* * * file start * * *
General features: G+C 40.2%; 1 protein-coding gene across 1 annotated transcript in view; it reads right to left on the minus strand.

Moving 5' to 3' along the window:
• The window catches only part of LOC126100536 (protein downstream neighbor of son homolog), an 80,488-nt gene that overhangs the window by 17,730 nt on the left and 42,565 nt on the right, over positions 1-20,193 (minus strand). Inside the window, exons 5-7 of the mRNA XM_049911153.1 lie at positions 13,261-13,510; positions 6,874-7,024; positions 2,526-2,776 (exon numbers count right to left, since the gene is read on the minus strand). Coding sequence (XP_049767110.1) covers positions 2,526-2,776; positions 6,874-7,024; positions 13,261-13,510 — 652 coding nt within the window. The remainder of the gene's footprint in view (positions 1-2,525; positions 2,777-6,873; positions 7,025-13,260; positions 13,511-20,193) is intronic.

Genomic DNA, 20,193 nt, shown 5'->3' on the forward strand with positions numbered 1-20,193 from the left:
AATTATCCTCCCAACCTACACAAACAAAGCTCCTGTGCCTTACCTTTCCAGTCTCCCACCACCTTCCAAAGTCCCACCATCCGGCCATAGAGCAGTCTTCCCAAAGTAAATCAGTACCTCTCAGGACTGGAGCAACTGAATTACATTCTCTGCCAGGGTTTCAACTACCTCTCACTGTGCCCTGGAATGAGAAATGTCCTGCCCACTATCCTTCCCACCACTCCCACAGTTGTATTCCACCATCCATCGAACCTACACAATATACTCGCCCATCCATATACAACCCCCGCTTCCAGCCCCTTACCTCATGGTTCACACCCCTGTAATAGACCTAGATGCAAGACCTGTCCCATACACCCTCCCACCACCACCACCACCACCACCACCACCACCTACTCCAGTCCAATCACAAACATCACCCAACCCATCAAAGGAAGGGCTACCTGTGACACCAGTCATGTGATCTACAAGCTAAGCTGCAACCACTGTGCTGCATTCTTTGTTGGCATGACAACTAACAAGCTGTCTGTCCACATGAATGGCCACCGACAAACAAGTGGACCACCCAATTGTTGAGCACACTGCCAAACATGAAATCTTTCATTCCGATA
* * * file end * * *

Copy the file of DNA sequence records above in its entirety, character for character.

General features: G+C 40.2%; 1 protein-coding gene across 1 annotated transcript in view; it reads right to left on the minus strand.

Moving 5' to 3' along the window:
• The window catches only part of LOC126100536 (protein downstream neighbor of son homolog), an 80,488-nt gene that overhangs the window by 17,730 nt on the left and 42,565 nt on the right, over positions 1-20,193 (minus strand). Inside the window, exons 5-7 of the mRNA XM_049911153.1 lie at positions 13,261-13,510; positions 6,874-7,024; positions 2,526-2,776 (exon numbers count right to left, since the gene is read on the minus strand). Coding sequence (XP_049767110.1) covers positions 2,526-2,776; positions 6,874-7,024; positions 13,261-13,510 — 652 coding nt within the window. The remainder of the gene's footprint in view (positions 1-2,525; positions 2,777-6,873; positions 7,025-13,260; positions 13,511-20,193) is intronic.

Genomic DNA, 20,193 nt, shown 5'->3' on the forward strand with positions numbered 1-20,193 from the left:
AATTATCCTCCCAACCTACACAAACAAAGCTCCTGTGCCTTACCTTTCCAGTCTCCCACCACCTTCCAAAGTCCCACCATCCGGCCATAGAGCAGTCTTCCCAAAGTAAATCAGTACCTCTCAGGACTGGAGCAACTGAATTACATTCTCTGCCAGGGTTTCAACTACCTCTCACTGTGCCCTGGAATGAGAAATGTCCTGCCCACTATCCTTCCCACCACTCCCACAGTTGTATTCCACCATCCATCGAACCTACACAATATACTCGCCCATCCATATACAACCCCCGCTTCCAGCCCCTTACCTCATGGTTCACACCCCTGTAATAGACCTAGATGCAAGACCTGTCCCATACACCCTCCCACCACCACCACCACCACCACCACCACCACCTACTCCAGTCCAATCACAAACATCACCCAACCCATCAAAGGAAGGGCTACCTGTGACACCAGTCATGTGATCTACAAGCTAAGCTGCAACCACTGTGCTGCATTCTTTGTTGGCATGACAACTAACAAGCTGTCTGTCCACATGAATGGCCACCGACAAACAAGTGGACCACCCAATTGTTGAGCACACTGCCAAACATGAAATCTTTCATTCCGATA